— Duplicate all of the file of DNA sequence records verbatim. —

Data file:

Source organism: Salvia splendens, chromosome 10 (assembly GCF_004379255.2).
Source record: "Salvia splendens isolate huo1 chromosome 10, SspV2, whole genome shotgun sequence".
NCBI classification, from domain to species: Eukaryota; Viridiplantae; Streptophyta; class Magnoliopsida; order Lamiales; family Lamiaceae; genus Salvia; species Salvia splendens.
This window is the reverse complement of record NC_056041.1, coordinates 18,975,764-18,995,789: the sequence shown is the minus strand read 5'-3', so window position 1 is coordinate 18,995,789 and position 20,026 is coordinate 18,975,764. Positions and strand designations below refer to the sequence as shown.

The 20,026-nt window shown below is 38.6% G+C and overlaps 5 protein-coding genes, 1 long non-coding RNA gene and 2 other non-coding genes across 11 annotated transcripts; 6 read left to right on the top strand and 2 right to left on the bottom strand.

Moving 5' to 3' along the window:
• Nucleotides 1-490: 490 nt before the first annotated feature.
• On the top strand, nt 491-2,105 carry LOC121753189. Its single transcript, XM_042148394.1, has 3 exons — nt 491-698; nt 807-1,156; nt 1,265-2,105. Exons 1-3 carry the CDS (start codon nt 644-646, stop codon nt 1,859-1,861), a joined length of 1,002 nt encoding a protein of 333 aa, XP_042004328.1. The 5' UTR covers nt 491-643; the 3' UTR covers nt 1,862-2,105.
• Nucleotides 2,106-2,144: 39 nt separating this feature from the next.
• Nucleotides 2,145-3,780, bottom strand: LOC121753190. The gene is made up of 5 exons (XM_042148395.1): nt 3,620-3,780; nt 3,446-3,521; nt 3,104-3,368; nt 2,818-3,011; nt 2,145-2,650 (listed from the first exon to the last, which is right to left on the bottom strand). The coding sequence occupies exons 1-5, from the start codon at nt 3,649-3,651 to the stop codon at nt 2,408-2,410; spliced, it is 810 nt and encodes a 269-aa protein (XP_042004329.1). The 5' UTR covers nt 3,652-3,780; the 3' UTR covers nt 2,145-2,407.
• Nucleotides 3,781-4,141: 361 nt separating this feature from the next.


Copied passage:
Source organism: Salvia splendens, chromosome 10 (assembly GCF_004379255.2).
Source record: "Salvia splendens isolate huo1 chromosome 10, SspV2, whole genome shotgun sequence".
NCBI classification, from domain to species: Eukaryota; Viridiplantae; Streptophyta; class Magnoliopsida; order Lamiales; family Lamiaceae; genus Salvia; species Salvia splendens.
This window is the reverse complement of record NC_056041.1, coordinates 18,975,764-18,995,789: the sequence shown is the minus strand read 5'-3', so window position 1 is coordinate 18,995,789 and position 20,026 is coordinate 18,975,764. Positions and strand designations below refer to the sequence as shown.

The 20,026-nt window shown below is 38.6% G+C and overlaps 5 protein-coding genes, 1 long non-coding RNA gene and 2 other non-coding genes across 11 annotated transcripts; 6 read left to right on the top strand and 2 right to left on the bottom strand.

Moving 5' to 3' along the window:
• Nucleotides 1-490: 490 nt before the first annotated feature.
• On the top strand, nt 491-2,105 carry LOC121753189. Its single transcript, XM_042148394.1, has 3 exons — nt 491-698; nt 807-1,156; nt 1,265-2,105. Exons 1-3 carry the CDS (start codon nt 644-646, stop codon nt 1,859-1,861), a joined length of 1,002 nt encoding a protein of 333 aa, XP_042004328.1. The 5' UTR covers nt 491-643; the 3' UTR covers nt 1,862-2,105.
• Nucleotides 2,106-2,144: 39 nt separating this feature from the next.
• Nucleotides 2,145-3,780, bottom strand: LOC121753190. The gene is made up of 5 exons (XM_042148395.1): nt 3,620-3,780; nt 3,446-3,521; nt 3,104-3,368; nt 2,818-3,011; nt 2,145-2,650 (listed from the first exon to the last, which is right to left on the bottom strand). The coding sequence occupies exons 1-5, from the start codon at nt 3,649-3,651 to the stop codon at nt 2,408-2,410; spliced, it is 810 nt and encodes a 269-aa protein (XP_042004329.1). The 5' UTR covers nt 3,652-3,780; the 3' UTR covers nt 2,145-2,407.
• Nucleotides 3,781-4,141: 361 nt separating this feature from the next.